Importantly, the iconic affective potential of phonemes (i.e. PAP), as suggested by our results, contributes to the process of affective meaning making even when words are visually presented and silently read. Note that visual word recognition generally involves the activation of phonological codes [4850] and language users appear implicitly influenced by affective sound of visually presented words when evaluating the affective meaning of these words.

Valence vs. arousal

Overall, our results were generally stronger for arousal than for valence. This finding aligns with a number of studies on the acoustic properties of emotional speech and hence provides support for an “acoustic arousal dimension”. That is acoustic speech properties provide vocal cues to the level of arousal, above that of valence [56,59,60,75]. Reviews of earlier attempts to decode emotional significance from vocal cues commonly failed to identify a set of vocal features that reliably differentiate between the levels of valence. Arousal is generally understood as related to a physiological state of being reactive to a stimulus, and it appears plausible that this could be reflected in the vocal behavior of the sender and thus extend to acoustic features of the speech signal. Valence, on the other hand, involves higher order, cognitive, and evaluative processes that are less likely to be detectable at such a basal sublexical level [56,7678], thus corresponding less well than arousal to any consistent acoustic mapping.

Phonetic features

Our analyses of acoustic cues revealed some specific phonetic features as potential candidates of carrying the effect of sound on meaning. Short vowels, compared to their long counterparts, can make words sound more negative and arousing. Also, voiceless consonants, hissing sibilants, and—to some extent—plosives, can significantly contribute to making a word more negative and arousing–as our data suggest, both at the level of sound and perceived meaning.

It is worth noting that these phonetic cues may not be universal across different languages, as not all languages display systematic variations of some of the phonetic features that we focused on (e.g. long/short vowels). Users might rely on different phonological/acoustic affective cues in different languages depending on their phonemic inventory and phonotactic rules—to be investigated in future research on the topic.

Measuring the affective sound of words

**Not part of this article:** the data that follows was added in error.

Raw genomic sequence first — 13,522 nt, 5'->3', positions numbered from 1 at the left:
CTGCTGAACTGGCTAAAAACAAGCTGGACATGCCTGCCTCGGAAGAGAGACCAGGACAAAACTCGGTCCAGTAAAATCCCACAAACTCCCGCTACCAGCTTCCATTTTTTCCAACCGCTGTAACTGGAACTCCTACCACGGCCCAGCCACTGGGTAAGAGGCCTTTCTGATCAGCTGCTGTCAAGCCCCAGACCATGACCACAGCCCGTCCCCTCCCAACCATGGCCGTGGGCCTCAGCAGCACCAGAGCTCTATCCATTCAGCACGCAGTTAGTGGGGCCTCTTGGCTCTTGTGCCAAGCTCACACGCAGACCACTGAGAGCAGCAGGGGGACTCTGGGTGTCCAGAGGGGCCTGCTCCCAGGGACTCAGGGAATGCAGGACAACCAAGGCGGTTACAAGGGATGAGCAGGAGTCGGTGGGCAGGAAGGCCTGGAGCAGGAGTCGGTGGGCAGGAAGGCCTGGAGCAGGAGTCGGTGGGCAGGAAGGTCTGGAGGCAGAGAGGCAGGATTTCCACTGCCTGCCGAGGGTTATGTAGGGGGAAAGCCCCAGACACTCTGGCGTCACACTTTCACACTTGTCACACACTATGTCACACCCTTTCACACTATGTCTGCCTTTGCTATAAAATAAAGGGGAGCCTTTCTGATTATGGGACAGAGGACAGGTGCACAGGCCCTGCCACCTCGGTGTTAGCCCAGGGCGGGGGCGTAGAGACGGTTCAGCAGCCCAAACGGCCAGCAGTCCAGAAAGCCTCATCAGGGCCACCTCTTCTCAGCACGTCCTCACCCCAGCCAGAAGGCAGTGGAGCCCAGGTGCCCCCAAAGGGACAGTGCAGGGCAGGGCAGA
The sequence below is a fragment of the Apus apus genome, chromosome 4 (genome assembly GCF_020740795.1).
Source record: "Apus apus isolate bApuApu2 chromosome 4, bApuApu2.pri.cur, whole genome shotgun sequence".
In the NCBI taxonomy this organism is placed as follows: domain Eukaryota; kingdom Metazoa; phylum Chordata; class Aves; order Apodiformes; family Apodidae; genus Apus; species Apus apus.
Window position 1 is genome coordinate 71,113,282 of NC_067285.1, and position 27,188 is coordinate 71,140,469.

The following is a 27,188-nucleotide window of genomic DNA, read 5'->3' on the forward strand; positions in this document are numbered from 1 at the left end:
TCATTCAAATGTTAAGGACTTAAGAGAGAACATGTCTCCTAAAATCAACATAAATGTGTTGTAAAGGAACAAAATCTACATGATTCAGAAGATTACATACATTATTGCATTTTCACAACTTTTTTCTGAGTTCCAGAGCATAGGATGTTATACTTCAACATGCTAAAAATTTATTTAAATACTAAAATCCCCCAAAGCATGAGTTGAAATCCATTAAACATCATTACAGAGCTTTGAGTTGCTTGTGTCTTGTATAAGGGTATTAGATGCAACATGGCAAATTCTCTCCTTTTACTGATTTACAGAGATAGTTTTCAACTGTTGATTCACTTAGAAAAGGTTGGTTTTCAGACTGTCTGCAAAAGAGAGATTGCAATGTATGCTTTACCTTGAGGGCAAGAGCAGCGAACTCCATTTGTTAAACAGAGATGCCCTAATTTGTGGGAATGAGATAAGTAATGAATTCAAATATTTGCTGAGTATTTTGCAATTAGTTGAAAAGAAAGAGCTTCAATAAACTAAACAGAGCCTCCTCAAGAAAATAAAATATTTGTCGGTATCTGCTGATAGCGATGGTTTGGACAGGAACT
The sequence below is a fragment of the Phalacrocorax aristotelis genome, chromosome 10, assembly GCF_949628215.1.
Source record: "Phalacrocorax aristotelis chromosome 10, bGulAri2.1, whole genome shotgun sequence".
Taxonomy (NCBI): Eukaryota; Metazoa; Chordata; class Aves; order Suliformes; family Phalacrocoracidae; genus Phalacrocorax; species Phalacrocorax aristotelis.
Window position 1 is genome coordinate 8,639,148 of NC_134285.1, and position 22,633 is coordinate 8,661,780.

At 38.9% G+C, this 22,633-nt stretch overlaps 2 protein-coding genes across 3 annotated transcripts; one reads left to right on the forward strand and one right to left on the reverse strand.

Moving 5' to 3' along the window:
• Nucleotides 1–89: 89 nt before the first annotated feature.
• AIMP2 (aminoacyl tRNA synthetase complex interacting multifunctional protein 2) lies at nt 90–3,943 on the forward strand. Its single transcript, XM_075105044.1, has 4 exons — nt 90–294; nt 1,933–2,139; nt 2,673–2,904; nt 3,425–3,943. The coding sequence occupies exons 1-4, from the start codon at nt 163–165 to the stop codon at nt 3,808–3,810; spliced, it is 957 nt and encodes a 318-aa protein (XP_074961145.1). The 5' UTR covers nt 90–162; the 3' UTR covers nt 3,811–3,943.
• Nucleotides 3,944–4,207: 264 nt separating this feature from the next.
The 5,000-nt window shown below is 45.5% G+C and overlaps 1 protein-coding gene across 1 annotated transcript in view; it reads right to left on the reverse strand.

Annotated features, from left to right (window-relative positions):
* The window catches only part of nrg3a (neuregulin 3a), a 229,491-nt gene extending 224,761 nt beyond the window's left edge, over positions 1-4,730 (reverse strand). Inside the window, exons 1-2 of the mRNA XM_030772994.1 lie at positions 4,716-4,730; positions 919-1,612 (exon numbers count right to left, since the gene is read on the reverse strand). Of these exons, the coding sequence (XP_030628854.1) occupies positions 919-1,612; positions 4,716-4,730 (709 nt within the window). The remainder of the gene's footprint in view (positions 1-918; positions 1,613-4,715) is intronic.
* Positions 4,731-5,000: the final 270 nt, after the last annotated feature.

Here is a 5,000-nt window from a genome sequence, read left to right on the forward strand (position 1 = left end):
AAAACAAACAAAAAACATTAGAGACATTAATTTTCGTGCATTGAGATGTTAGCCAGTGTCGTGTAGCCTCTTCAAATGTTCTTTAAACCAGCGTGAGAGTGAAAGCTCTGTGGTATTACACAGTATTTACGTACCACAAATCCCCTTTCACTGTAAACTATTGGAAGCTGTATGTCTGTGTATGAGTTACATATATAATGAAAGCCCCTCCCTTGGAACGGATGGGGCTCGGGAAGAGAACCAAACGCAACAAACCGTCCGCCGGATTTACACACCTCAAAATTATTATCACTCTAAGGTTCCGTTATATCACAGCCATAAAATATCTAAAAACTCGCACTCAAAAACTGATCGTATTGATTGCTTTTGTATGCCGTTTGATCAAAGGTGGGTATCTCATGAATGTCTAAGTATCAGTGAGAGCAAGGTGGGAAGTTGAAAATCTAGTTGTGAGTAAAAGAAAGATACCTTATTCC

Our two studies present, for the first time, two different methods for assessing words’ affective sound that can be used in future studies investigating the interaction of words’ affective sound and meaning. The poor ICC values for the first method (Study 2a) indicate the difficulty of subjective judgments of the implicit sound of a visually presented word independently of its meaning. Even though we attempted to decontaminate these rating values from the effects of semantic content, this method possesses serious limitations and the poor ICC values call for cautious interpretation of these results.

In contrast to the first method, by using pseudoword material in auditory form in the second study (study 2b), we could largely overcome the limitations of the first approach and provide a better way for assessing words’ affective sound, as indicated by the considerably larger ICC values for the pseudoword ratings. Thus our approach based on pseudowords may represent a reliable proxy for words’ affective sound in future research.

Alternative interpretation

The present approach aimed at describing the relation between words’ phonology and affective ratings in most basic ways, but our findings might also fit well into proposals concerning iconicity and the organization of the vocabulary: Rather than reflecting a direct, forward influence of acoustic features on affective ratings, PAVs, determining PAPs for words in our data might instead, reflect the systematic occurrence of specific phonemes in words of specific affective meaning (in terms of arousal and valence levels) across the vocabulary of a language. This is because PAVs are is computed as the average of affective ratings of words comprising a given phoneme. In that case, our data establishing close relations between PAP (or PAV) and acoustic features would help explain an apparent systematic distribution of phonemes across the vocabulary as a function of semantic affective values of words: An iconic relation would link affective attributes of the percept or the basic linguistic sign at the phoneme level with affective semantic meaning at the lexical level—adding an internal to the external relation between the signifier and the signified that would have contributed to the evolution of the vocabulary according to affective iconicity.

Limitations and future research

Our study is the first to demonstrate an association between affective sound and meaning for real words and across a language lexicon. While providing important novel evidence, it also has limitations future research may attempt to overcome.

When modeling our alternative hypothesis H1, for the sake of simplicity and in the absence of a theoretically or empirically justified theory, we opted for a simple additive method (see Eq 1). It is, however, possible that words’ Semantic Content and PAP have an interactive effect on ratings of affective meaning. Similarly, the role of each phoneme in a word for contributing to the PAP might be differentially weighted depending on its position in the word (see Eq 2). Applying more sophisticated methods such as machine-learning-based regressors (e.g. [79,80]) might help integrate the large number of potentially influential factors into more complete and accurate models of the process of evaluative rating.